Blue is not a common color in plants, and metallic blue even less so. A team of scientists in Europe has now uncovered an unexpected source for the iridescent blue hue of one plant’s berries.
The phenomenon behind the shiny blue is called structural color. Certain nanosized structures can interact with visible light to generate colors without pigments. Insects and some plants rely on this phenomenon for their colorful displays.
For example, in 2012, Silvia Vignolini at the University of Cambridge showed that the berries of Pollia condensata contained a helical arrangement of cellulose nanorods that scattered light to produce a blue color (Proc. Natl. Acad. Sci. USA 2012, DOI: 10.1073/pnas.1210105109). But there was another metallic blue berry that kept Vignolini puzzled since her postdoc in Italy—the fruit of Viburnum tinus, a popular landscaping plant in Europe.
With help from an international group of researchers, Vignolini’s team has solved the puzzle and identified a new type of structural color in plants. The researchers found that the berries of V. tinus do contain nanostructures that scatter light, but the structures aren’t made of cellulose. Instead, the light-scattering features are layers of globular lipids. That is the first time scientists have found structural color involving the fatty compounds (Curr. Biol. 2020, DOI: 10.1016/j.cub.2020.07.005).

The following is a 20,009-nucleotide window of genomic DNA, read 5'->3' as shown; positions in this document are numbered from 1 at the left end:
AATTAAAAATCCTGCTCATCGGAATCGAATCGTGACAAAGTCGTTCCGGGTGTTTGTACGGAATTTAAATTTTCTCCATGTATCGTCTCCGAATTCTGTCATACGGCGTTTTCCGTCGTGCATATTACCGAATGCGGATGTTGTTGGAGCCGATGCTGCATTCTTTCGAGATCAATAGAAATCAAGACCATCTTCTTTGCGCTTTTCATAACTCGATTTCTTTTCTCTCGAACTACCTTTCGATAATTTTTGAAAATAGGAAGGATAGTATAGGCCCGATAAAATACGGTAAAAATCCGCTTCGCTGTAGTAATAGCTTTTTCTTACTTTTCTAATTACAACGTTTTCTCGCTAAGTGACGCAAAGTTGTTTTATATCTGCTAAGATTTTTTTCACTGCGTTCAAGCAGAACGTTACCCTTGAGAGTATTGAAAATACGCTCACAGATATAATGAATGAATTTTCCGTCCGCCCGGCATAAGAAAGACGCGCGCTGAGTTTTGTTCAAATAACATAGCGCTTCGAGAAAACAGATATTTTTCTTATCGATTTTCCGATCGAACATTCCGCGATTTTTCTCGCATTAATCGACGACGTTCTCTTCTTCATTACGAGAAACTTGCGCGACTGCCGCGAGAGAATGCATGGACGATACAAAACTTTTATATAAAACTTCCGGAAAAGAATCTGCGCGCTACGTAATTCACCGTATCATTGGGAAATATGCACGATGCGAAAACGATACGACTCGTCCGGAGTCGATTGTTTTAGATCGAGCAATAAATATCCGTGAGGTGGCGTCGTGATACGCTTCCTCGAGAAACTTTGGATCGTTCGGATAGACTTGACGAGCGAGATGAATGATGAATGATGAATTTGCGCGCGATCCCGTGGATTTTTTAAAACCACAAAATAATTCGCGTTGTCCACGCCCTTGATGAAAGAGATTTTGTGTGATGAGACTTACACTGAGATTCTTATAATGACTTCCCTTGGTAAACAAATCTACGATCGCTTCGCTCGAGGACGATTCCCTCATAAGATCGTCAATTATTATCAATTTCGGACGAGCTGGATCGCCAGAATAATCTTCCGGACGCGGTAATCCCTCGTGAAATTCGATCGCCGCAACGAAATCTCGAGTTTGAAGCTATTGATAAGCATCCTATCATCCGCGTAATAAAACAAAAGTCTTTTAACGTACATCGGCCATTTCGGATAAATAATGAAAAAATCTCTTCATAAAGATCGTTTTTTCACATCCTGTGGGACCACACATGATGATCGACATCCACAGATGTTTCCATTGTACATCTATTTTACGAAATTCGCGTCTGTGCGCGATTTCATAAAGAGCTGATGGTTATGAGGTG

When the researchers used electron microscopy to look at the berry’s skin, they found blobby structures in the cell walls. But it wasn’t clear if they were made of lipids or indigestible waxes. Yu Ogawa at the University of Grenoble Alpes used different stains and chemical fixing agents so the same samples could be imaged by electron microscopy and light microscopy, allowing the team to confirm that the structures are made from lipids.
The fact that structural coloration using fatty lipids hasn’t been described before makes this work an interesting observation, says Bodo Wilts of the University of Freibourg. There may be more examples of lipid-based structural color out there, he adds, “but if there are, they are likely not very common” since they haven’t been found yet. Vignolini, however, thinks that plant researchers might have seen similar structures in other species but just didn’t realize they were looking at lipids. She intends to keep looking for more examples.
As for why the plants make these structures, Vignolini thinks the metallic blue might be a form of interspecies advertising. The shiny blue color could tell birds that the berries are full of nutritious lipids, and when the birds eat the berries, they help spread the plant’s seeds. “It’s a nice idea,” Wilts admits, “but it remains questionable until proven.”
Meanwhile, Vignolini wants to use what she’s learned from V. tinus to develop new synthetic colors. “The problem is that it’s really not easy to stabilize lipids in this type of structure,” she says. “We want to actually understand how the plant can control it, because then if you understand from the plant how actually this is possible to make, then we can actually devise a strategy to make [the structures] in an analogous way.”